de¬ned in Section 6.2. However, to facilitate the comparison of the ¬nite

volume discretization with the previously described methods, here we set

Λ := {1, . . . , M }.

As in Section 6.2 we consider the following discrete L2 -scalar product

·, · 0,h :

M

d d

uh (t), vh = uh (aj , t)vh (aj )mj . (7.49)

dt dt

0,h

j=1

In analogy to the case of the ¬nite element method (cf. Remark 7.7), a

stability estimate for the ¬nite volume method can be obtained. Namely,

under the assumptions of Theorem 6.15, we have that

ah (vh , vh ) ≥ ± vh for all vh ∈ Vh

2

0,h

with some constant ± > 0 independent of h. Then, taking vh = uh (t) in

(7.48), we get

d

uh (t), uh (t) + ah (uh (t), uh (t)) = f (t), uh (t) ,

0,h

dt 0,h

298 7. Discretization of Parabolic Problems

and, after some calculations,

d

¤ f (t)

uh (t) + ± uh (t) 0,h .

0,h 0,h

dt

The subsequent arguments are as in the proof of Lemma 7.4; i.e., we obtain

t

’±t ’±(t’s)

¤ u0

uh (t) 0,h e + f (s) 0,h e ds .

0,h

0

If the right-hand side of (7.48) is a general bounded linear form, i.e., instead

of f (t), vh 0,h we have the term b(t, vh ), where b : (0, T ) — Vh ’ R is such

that

|b(t, v)| ¤ b(t) for all v ∈ Vh , t ∈ (0, T ),

v

— 0,h

< ∞ for all t ∈ (0, T ), then an analogous estimate holds:

with b(t) —

t

’±t

e’±(t’s) ds .

¤ u0

uh (t) 0,h e + b(s) (7.50)

—

0,h

0

As in the previous subsection, we now want to give a more speci¬c form of

(7.48).

Given a basis {•i }M of the space Vh , such that •i (aj ) = δij for the

i=1

underlying nodes, we have the unique expansions

M M

uh (t) = ξi (t) •i and u0h = ξ0i •i .

i=1 i=1

Then for any t ∈ (0, T ), the discrete variational equality (7.48) is equivalent

to

M

dξi (t)

for all i ∈ {1, . . . , M } ,

mi + ah (•j , •i ) ξj (t) = f (t), •i 0,h

dt j=1

where mi = |„¦i |. Using the notation Ah := (ah (•j , •i ))ij for the ¬nite

ˆ

volume sti¬ness matrix, Bh := diag(mi ) for the ¬nite volume mass matrix,

βh (t) := f (t), •i for the vector of the right-hand side, and ξ 0h :=

0,h

i

(ξ0i )i for the vector of the initial value, we obtain for the unknown vector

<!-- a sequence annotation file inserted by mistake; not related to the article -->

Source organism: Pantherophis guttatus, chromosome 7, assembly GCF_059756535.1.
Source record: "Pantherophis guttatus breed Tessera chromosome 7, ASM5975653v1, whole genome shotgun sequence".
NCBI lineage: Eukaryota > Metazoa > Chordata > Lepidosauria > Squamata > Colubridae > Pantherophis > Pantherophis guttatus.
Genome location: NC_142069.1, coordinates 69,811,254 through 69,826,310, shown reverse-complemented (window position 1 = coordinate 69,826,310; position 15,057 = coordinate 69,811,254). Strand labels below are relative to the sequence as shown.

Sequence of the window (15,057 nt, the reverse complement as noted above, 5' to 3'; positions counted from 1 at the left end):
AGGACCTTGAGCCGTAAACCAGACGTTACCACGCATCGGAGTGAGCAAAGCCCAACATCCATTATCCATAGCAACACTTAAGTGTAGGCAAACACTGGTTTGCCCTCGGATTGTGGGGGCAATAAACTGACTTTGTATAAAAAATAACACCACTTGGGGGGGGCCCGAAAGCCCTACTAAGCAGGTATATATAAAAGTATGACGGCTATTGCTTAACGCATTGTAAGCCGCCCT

function ξ h (t) := (ξi (t))i the following system of linear ordinary di¬erential

equations with constant coe¬cients:

d

t ∈ (0, T ) ,

ˆ

Bh ξ (t) + Ah ξ h (t) = β h (t) ,

dt h (7.51)

ξ h (0) = ξ 0h .

In contrast to the system (7.45) arising in the ¬nite element semidiscretiza-

tion, here the matrix Bh is diagonal. Therefore, it is very easy to introduce

√

the new variable uh := Eh ξ with Eh := diag( mi ), and the above system

7.2. Semidiscretization by Vertical Method of Lines 299

(7.51) can be written as follows:

d

t ∈ (0, T ) ,

uh (t) + Ah uh (t) = q h (t) ,

(7.52)

dt

uh (0) = uh0 ,

’1 ˆ ’1 ’1

where Ah := Eh Ah Eh is an RM -elliptic matrix and q h := Eh β h , uh0 :=

Eh ξ 0h .

Thus again we have arrived at a system of the form (7.41).

Representation of Solutions in a Special Case

The solution of system (7.41) can be represented explicitly if there is a

basis of RM composed of eigenvectors of Ah . This will be developed in the

following, but is not meant for numerical use, since only in special cases

can eigenvectors and values be given explicitly. Rather, it will serve as a

tool for comparison with the continuous and the fully discrete cases.

Let (wi , »i ), i = 1, . . . , M, be the eigenvectors and real eigenvalues of

Ah . Then the following representation exists uniquely:

M M

i

u0 = ci w i and q h (t) = qh (t)w i . (7.53)

i=1 i=1

Again by a separation of variables approach (cf. (7.18)) we see that

t

M

(ci e’»i t + qh (t)e’»i (t’s) ds)wi .

i

uh (t) = (7.54)

i=1 0

A more compact notation is given by

t

’Ah t

e’Ah (t’s) q h (s)ds

uh (t) = e u0 + (7.55)

0

if we de¬ne for a matrix B ∈ RM,M ,

∞

Bν

B

e := .

ν!

ν=0

This can be seen as follows:

Let

T := (w 1 , . . . , wM ) ∈ RM,M ,

Λ := diag(»i ) ∈ RM,M .

Then

T ’1 Ah T = Λ ,

Ah T = T Λ , i.e.,

300 7. Discretization of Parabolic Problems

and therefore

∞ ∞

tν ’1 tν

’1 ’Ah t ν

(’Λ)ν ,

T e T= T (’Ah ) T =

ν! ν!

ν=0 ν=0

since T ’1 (’Ah )ν T = T ’1 (’Ah )T T ’1 (’Ah )T T ’1 . . . T and thus

∞

(’»i t)ν

’1 ’Ah t

= diag e’»i t .

T e T = diag

ν!

ν=0

Then for c = (c1 , . . . , cM )T ∈ RM , because of T c = u0 we conclude for the

case q h = 0 that

uh (t) = T diag(e’»i t )c = T T ’1e’Ah t T c = e’Ah t u0 ,

and similarly in general.

A basis of eigenvalues exists if Ah is self-adjoint with respect to a scalar

product ·, · h in RM , meaning that

for all u, v ∈ RM .

v, Ah u = Ah v, u

h h

Then the eigenvectors even are orthogonal ; that is,

w i , wj =0 for i = j (7.56)

h

because of

»i wi , wj = Ah wi , wj = w i , Ah w j = »j w i , w j ,

h h

and thus (7.56) if »i = »j . But eigenvectors belonging to one eigenvalue